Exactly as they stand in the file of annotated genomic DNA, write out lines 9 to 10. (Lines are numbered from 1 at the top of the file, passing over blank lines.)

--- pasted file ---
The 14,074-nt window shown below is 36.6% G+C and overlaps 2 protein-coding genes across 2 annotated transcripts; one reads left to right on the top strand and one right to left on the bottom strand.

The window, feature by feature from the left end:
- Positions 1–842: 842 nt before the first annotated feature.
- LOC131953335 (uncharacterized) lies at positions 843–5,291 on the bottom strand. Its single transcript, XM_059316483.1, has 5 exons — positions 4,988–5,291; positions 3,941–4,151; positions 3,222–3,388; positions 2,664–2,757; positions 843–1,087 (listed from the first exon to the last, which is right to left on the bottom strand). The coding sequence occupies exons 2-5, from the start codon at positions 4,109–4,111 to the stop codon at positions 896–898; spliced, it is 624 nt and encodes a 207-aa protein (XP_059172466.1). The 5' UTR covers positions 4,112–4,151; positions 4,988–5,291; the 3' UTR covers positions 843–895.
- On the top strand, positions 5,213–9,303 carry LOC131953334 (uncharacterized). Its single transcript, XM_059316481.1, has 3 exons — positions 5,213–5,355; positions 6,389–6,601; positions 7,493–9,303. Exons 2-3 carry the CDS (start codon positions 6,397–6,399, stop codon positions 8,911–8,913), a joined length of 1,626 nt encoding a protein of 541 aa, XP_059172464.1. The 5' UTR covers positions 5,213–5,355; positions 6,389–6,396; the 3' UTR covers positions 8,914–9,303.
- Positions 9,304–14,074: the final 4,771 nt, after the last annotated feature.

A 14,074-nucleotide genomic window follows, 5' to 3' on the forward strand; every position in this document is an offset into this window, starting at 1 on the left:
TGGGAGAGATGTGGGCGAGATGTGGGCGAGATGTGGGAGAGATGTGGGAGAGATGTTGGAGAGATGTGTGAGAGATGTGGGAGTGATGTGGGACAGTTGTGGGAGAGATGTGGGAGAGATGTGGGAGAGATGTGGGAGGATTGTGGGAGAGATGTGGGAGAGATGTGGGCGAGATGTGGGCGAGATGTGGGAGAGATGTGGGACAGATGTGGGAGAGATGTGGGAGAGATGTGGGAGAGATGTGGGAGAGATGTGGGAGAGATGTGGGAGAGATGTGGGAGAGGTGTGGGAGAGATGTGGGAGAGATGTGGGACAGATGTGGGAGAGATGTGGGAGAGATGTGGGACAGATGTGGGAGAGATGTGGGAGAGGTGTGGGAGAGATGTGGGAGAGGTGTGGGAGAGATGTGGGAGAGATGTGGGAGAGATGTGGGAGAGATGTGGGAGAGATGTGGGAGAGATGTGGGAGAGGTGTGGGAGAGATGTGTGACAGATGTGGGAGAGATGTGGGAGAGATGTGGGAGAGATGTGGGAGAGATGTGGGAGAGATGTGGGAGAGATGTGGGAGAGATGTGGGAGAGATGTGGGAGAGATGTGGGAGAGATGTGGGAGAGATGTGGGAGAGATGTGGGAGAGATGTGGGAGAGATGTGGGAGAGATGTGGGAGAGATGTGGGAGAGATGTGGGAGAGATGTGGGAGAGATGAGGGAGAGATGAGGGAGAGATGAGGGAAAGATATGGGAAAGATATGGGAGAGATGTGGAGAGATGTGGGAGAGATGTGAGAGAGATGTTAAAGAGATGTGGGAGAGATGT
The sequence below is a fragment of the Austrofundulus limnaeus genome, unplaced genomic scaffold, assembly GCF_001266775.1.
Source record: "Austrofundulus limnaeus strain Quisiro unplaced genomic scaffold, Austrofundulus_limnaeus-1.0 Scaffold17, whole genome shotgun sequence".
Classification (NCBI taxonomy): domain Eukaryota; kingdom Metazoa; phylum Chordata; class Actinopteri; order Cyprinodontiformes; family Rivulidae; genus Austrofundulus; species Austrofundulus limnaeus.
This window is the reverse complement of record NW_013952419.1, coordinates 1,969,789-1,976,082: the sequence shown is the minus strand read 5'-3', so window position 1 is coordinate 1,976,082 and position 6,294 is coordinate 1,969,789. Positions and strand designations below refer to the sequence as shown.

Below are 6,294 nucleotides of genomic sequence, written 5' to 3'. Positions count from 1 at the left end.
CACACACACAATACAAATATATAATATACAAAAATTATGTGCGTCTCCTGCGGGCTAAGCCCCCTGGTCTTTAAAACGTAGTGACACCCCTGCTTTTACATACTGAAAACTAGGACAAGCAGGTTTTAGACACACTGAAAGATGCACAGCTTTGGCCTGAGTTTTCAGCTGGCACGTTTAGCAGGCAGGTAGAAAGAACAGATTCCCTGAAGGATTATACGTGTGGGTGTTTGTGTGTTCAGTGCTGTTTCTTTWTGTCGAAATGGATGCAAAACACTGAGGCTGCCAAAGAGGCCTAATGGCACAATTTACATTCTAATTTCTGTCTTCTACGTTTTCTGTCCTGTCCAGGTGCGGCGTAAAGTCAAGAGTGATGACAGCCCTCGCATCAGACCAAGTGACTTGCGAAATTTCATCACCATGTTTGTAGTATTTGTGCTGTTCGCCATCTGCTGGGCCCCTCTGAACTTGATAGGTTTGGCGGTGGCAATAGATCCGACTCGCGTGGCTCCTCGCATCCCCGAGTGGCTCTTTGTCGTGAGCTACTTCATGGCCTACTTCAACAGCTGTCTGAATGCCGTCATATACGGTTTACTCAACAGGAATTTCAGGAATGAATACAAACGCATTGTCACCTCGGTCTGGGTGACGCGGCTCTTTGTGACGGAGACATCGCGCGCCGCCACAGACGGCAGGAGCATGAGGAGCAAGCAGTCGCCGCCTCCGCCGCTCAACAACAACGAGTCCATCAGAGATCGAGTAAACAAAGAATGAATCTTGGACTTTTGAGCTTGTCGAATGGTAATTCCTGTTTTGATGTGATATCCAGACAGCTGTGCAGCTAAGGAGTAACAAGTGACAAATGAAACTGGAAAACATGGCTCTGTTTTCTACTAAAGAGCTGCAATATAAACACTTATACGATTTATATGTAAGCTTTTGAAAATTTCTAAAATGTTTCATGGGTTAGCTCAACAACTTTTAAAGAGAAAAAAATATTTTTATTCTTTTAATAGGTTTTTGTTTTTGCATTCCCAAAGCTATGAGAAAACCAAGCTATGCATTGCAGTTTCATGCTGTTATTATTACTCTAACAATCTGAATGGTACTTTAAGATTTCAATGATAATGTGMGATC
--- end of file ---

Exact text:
The sequence below is a fragment of the Austrofundulus limnaeus genome, unplaced genomic scaffold, assembly GCF_001266775.1.
Source record: "Austrofundulus limnaeus strain Quisiro unplaced genomic scaffold, Austrofundulus_limnaeus-1.0 Scaffold17, whole genome shotgun sequence".